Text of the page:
Though Krar’s mobility was severely limited in those first few months, he worked with Whited to strengthen the muscles surrounding his knee, as well as some exercises not directly related to his injury.
“I lowered a punching bag down to the floor so he could sit and work the punching bag,” Whited remembered. “A big part of the recovery strategy was to instill in him, constantly: you are an athlete.”
According to Baur, that connection was key: “Going to Paragon [Athletics] to get him out of the house for some socializing and some sort of physical activity was, quite literally, a life saver.”
By December, more than three months after surgery, Krar was able to hike on a treadmill. By mid-January, he was able to run … sort of. He was moving at about three miles-per-hour at a 15-percent incline, which Krar described as “more of a running movement” than actual running.
In February, six months after surgery, Krar finally took his first steps on a trail.
“What is the absolute best thing that you can see happening to yourself this year?”
“Well,” Krar responded. “It would be amazing to run 100 miles at Leadville”
By spring, Krar was logging regular miles, finding a rhythm with his running and regaining confidence. He even signed up “on a whim” for the Cedro Peak 50K in New Mexico, and won. So, he signed up for another, then another and another, until—just 10 months out from surgery—Krar had completed four 50K races. And won them all.
Most elite ultrarunners don’t race so frequently within a span of five weeks, and certainly not so soon post-surgery. By any measure of success, at least as far as his rehab was concerned, Krar should have been flying high. But, as a professional athlete, Krar still felt he had a ways to go.
“Even when I raced those four 50Ks, they really felt awful,” he says. “There was nothing other than the fact that I’d moved my body 50 kilometers to be happy about. I was hurt mentally, and hurt physically.”
Around this same time, Whited noticed Krar was in a slump, and asked him to daydream:
“What is the absolute best thing that you can see happening to yourself this year?”
“Well,” Krar responded. “It would be amazing to run 100 miles at Leadville”
And that morphed into a plan—Krar’s dream not only included finishing the race, but making it into the top 10 and running under 17 hours.
It’s true, he’d won Leadville back in 2014 with a time of 16:09:32. So, under normal circumstances, it would be a no-brainer to assume Rob Krar would meet his goals. However, just six months prior, he had been incapable of walking, let alone running.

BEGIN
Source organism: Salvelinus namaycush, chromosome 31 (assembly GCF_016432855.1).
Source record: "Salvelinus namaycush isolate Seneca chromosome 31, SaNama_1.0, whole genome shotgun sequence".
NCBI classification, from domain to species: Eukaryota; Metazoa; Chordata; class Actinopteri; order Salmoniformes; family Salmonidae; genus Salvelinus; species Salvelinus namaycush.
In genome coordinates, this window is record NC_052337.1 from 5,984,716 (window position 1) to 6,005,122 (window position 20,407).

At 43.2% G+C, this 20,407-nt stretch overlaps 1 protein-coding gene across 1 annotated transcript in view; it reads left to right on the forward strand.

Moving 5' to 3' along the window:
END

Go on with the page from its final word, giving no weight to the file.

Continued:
According to Moezzi, a patient isn’t considered 100 percent recovered from a surgery like Krar’s until around the 12-month mark, at the earliest. “Sometimes it takes two years,” he says. If Krar followed his dream, he would be toeing the line at Leadville almost exactly one year post-surgery, to the day.
Krar’s foray into Leadville was more than a dive; it
was a spontaneous, with-all-your-clothes-on cannonball into the unknown.
In the months between those 50Ks and the start of the race, Krar logged many miles on his bike. So many miles, in fact, he ended up racing the Leadville Trail 100 MTB, a 100-mile mountain bike race, the week before the 100-mile run. He finished 14th out of more than 1,500 riders.
It was now only a few days before the run, and though the bike race was a confidence booster, Krar still wasn’t comfortable with his training and kept flip-flopping on whether or not he would start the race.
Krar kept everyone in the dark, including Whited, who happened to be in Leadville at the time. Whited’s wife was running the TransRockies Run, a multi-day stage race, which kicks-off from Leadville for stage three. And Krar, an elite veteran of the race, was firing the starting-gun.
After the gun went off, Whited ran out into the street to find Krar.
“What are we going to do with Leadville?” he asked.
“I don’t know,” Krar responded. “I haven’t decided.”
Whited didn’t sleep that night.
The next morning, as Whited scrolled through his Instagram feed, he saw a post from Krar. The picture showed a tiled floor with organized rows of various objects: shoes, socks, hat, water bottles, gels, energy bars and bag of wipes. The caption read: “Here we go, into my element.”
“I was so excited!” says Whited.
Krar was now dressed the part. But beyond looking race ready, his performance that day would be anyone’s guess.
“It was by far the least prepared I had felt for a 100-mile race,” says Krar. “Usually, I know I can get to the finish line, and if I’m smart I think I can perform well at the front of the race. But at Leadville last year, it was like: Man, if things go perfectly, maybe I can get to the finish line.”